FIG. 1 is a top view of one embodiment of the present invention;

FIG. 2 is a partial cross-section view of one element of the embodiment shown in FIG. 1;

FIG. 3 is a top view of a second embodiment of the present invention; and

FIG. 4 is a partial cross-section view of one element of the embodiment shown in FIG. 3.

DETAILED DESCRIPTION OF THE INVENTION

Now referring to the drawings, and in particular FIG. 1, there is shown a top view of one embodiment of the present invention. As shown, an anisotropic etch is used to make an etch cavity 4 in an n type silicon substrate 2 to form a plurality of slanted faces 6 and a horizontal flat surface (labelled as 21 in FIG. 2 and FIG. 4 as 21') at the bottom of the etch cavity 4. In a preferred embodiment of the present invention, the cavity is in the shape of an inverted and truncated pyramidoidal geometric structure with the length of the slanted faces 6 being approximately 5μ in length and the flat bottom surface 21 being 10-20μ in length and width. Regions 8 are implanted with a p type dopant so as to form a PN junction with the silicon substrate, thus electrically isolating the regions 8. A detailed view of portion 10 of the present invention is shown in cross-section in FIG. 2.

As shown in detail in FIG. 2, regions 8 are formed over the horizontal top surface of the substrate 2, slanted faces 6, and horizontal bottom surface 21. An emitter 26 and two collectors 30 and 32 are formed on the implanted region 8 by doping the region with n type dopants and making ohmic metal contacts. A base region 28 and base contact 34 are formed by making further ohmic metal contacts.

In operation, appropriate biases are applied from the emitter 26 to base 34 and from emitter 26 to collectors 30 and 32. With the configuration as described above, the present invention operates as a standard bipolar transistor. Hence, the currents of both the majority and the minority carriers in the base region 28 will respond to the component of the magnetic field perpendicular to the faces 6. As a result, there will be a difference in the collector currents in the collectors 30 and 32 which can be calibrated to measure the magnetic field component.

In having a plurality of similarly shaped elements 10, all three components of the magnetic field can be computed by known methods to those skilled in the art. Of course, as those skilled in the art will also realize that because the perpendicular directions of the slanted faces 6 are not mutually orthogonal, an additional computation is required to obtain the orthogonal components.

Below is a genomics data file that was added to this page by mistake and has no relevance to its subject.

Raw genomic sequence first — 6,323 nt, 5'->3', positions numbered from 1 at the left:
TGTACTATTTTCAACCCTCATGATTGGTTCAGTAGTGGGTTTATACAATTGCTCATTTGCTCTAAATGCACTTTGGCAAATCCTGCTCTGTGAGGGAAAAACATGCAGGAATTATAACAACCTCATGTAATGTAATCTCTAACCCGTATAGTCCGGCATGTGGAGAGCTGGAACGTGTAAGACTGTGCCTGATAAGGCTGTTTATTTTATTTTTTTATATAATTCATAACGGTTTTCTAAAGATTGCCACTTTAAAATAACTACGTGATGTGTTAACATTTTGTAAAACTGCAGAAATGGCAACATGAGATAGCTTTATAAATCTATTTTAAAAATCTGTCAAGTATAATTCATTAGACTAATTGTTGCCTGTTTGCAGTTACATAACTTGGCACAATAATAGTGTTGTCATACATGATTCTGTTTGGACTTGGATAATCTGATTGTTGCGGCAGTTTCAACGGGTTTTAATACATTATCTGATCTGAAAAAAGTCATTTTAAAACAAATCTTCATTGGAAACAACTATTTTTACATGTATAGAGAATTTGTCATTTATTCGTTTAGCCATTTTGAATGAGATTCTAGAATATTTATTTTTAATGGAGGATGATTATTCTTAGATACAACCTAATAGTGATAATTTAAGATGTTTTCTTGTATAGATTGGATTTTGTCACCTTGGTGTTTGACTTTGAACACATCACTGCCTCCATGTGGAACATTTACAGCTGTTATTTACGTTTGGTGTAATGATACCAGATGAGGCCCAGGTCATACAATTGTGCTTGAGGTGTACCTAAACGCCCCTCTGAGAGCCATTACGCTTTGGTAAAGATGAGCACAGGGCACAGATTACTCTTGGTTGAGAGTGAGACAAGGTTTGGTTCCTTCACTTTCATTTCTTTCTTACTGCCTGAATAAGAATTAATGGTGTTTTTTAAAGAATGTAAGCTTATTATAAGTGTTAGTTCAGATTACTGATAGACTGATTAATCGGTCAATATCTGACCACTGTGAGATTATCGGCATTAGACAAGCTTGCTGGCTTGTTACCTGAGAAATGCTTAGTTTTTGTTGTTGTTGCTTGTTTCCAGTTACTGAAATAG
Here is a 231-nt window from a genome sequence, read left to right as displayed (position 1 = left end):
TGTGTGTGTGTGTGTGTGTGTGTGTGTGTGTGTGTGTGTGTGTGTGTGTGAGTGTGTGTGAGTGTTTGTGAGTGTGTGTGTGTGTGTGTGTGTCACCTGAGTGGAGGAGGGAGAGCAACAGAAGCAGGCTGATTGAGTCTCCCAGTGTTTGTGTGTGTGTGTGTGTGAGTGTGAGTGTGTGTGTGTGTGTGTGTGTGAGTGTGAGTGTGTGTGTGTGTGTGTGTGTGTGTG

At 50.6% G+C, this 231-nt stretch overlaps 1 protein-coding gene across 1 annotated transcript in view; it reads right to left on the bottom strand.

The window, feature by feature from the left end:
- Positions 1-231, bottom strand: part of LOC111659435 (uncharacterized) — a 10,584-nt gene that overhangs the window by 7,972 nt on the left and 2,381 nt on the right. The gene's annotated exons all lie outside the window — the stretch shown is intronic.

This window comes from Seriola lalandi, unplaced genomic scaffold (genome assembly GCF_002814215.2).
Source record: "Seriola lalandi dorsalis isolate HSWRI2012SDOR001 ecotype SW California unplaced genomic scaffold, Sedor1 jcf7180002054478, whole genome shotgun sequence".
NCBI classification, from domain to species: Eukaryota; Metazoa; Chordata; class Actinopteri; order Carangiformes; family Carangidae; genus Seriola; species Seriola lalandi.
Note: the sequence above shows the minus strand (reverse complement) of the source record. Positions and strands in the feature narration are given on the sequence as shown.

FIG. 3 shows a top view of an alternate embodiment of the present invention. As shown, an anisotropic etch is used to make an etch cavity 4 in a silicon substrate 2'. However, for this embodiment, the silicon substrate 2' is doped p type and the regions 8' implanted in the slanted faces 6' are implanted as an n+ type. Therefore, a PN junction 20 is formed to electrically isolate the implanted regions 8' on the slanted faces 6'.

FIG. 4 shows a detailed cross-section of region 10' of FIG. 3. As shown, ohmic metal contacts are formed on the implanted region 8' to form source and drain electrodes 24 in order to measure Hall current. Metal leads 27, which are formed over the upper portion of slanted face 6 and the top 23 of the etched cavity 4, provide the electrical connection to metal contacts 26' on the top surface 23 of the etch cavity 4 to form source and drain contacts from the ohmic metal contacts 24. Another set of ohmic metal contacts are made to the implanted region 8' at both the upper and lower portions of slanted face 6 to form electrodes 28' which will measure the Hall voltage. Metal leads 30 formed on the top 23 and bottom 21' of the etched cavity 4 provide the electrical connection to metal contact pads 32 for the Hall voltage measurements. An insulating layer of SiO2 22 is deposited to make contact with the source and drain contacts 24 and Hall voltage contacts 28'.

In operation, this second embodiment is also biased similarly to that described in the first embodiment. By running current from the source to the drain contacts 24 and by measuring the Hall voltage between contacts 28', the component of the magnetic field perpendicular to the slanted faces 6 is computed with a simple conversion to its orthogonal component as noted in the description of the first embodiment. By making similar sensors on 3 or 4 of the faces 6 of the etch pit 4, all three components of the magnetic field can be computed. Since the perpendicular directions of the faces 6 of the etch pit 4 are not mutually orthogonal, an additional simple computation is required to extract the 3 orthogonal magnetic field components.